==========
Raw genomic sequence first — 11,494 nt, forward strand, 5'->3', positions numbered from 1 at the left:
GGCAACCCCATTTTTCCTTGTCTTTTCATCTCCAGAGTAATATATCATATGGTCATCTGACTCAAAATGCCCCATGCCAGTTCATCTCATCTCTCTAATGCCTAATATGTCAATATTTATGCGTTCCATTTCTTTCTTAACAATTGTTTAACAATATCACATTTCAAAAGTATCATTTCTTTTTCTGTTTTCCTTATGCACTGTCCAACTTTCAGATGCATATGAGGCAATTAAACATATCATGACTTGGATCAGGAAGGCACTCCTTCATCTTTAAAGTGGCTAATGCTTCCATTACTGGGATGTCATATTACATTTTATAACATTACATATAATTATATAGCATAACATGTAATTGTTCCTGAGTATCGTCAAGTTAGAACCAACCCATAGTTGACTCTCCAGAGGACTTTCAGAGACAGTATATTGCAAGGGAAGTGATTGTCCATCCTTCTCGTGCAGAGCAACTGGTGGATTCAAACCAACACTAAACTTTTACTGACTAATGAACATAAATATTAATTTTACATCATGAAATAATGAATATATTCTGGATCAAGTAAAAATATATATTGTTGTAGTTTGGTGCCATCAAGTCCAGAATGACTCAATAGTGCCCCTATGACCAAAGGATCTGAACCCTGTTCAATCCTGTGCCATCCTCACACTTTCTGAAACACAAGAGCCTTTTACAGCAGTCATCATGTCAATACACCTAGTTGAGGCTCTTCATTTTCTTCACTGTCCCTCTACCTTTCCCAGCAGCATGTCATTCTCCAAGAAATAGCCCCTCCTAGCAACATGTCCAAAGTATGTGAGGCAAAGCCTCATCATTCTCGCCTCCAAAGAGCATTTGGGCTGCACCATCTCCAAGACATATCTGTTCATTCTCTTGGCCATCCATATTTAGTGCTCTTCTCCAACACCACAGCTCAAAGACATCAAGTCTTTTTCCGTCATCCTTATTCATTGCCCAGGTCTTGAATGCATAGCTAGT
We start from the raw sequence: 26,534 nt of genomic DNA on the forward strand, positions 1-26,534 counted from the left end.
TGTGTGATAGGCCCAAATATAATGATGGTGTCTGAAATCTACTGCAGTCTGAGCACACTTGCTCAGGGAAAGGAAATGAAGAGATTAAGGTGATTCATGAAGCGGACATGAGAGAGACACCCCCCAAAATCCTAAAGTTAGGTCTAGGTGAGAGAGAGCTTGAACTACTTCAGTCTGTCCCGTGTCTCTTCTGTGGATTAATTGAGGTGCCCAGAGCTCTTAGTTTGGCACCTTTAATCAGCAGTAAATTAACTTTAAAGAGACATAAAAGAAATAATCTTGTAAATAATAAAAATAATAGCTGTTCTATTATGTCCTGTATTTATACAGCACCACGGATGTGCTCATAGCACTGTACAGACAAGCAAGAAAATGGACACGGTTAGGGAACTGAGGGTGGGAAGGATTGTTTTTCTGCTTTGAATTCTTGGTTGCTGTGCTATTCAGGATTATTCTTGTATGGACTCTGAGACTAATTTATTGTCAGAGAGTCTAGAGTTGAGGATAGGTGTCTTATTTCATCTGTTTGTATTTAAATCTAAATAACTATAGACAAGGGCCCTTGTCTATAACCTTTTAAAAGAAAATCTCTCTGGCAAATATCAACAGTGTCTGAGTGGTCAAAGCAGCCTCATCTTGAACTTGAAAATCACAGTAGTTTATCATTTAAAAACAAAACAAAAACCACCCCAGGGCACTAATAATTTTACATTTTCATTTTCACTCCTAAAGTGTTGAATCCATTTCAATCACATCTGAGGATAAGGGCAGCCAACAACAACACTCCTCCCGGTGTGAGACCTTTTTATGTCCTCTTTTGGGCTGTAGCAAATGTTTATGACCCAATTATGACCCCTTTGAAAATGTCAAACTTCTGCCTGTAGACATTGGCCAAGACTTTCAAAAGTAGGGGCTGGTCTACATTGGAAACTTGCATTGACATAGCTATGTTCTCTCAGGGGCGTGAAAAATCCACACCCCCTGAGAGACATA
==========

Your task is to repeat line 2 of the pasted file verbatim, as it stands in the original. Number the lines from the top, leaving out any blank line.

GGCAACCCCATTTTTCCTTGTCTTTTCATCTCCAGAGTAATATATCATATGGTCATCTGACTCAAAATGCCCCATGCCAGTTCATCTCATCTCTCTAATGCCTAATATGTCAATATTTATGCGTTCCATTTCTTTCTTAACAATTGTTTAACAATATCACATTTCAAAAGTATCATTTCTTTTTCTGTTTTCCTTATGCACTGTCCAACTTTCAGATGCATATGAGGCAATTAAACATATCATGACTTGGATCAGGAAGGCACTCCTTCATCTTTAAAGTGGCTAATGCTTCCATTACTGGGATGTCATATTACATTTTATAACATTACATATAATTATATAGCATAACATGTAATTGTTCCTGAGTATCGTCAAGTTAGAACCAACCCATAGTTGACTCTCCAGAGGACTTTCAGAGACAGTATATTGCAAGGGAAGTGATTGTCCATCCTTCTCGTGCAGAGCAACTGGTGGATTCAAACCAACACTAAACTTTTACTGACTAATGAACATAAATATTAATTTTACATCATGAAATAATGAATATATTCTGGATCAAGTAAAAATATATATTGTTGTAGTTTGGTGCCATCAAGTCCAGAATGACTCAATAGTGCCCCTATGACCAAAGGATCTGAACCCTGTTCAATCCTGTGCCATCCTCACACTTTCTGAAACACAAGAGCCTTTTACAGCAGTCATCATGTCAATACACCTAGTTGAGGCTCTTCATTTTCTTCACTGTCCCTCTACCTTTCCCAGCAGCATGTCATTCTCCAAGAAATAGCCCCTCCTAGCAACATGTCCAAAGTATGTGAGGCAAAGCCTCATCATTCTCGCCTCCAAAGAGCATTTGGGCTGCACCATCTCCAAGACATATCTGTTCATTCTCTTGGCCATCCATATTTAGTGCTCTTCTCCAACACCACAGCTCAAAGACATCAAGTCTTTTTCCGTCATCCTTATTCATTGCCCAGGTCTTGAATGCATAGCTAGT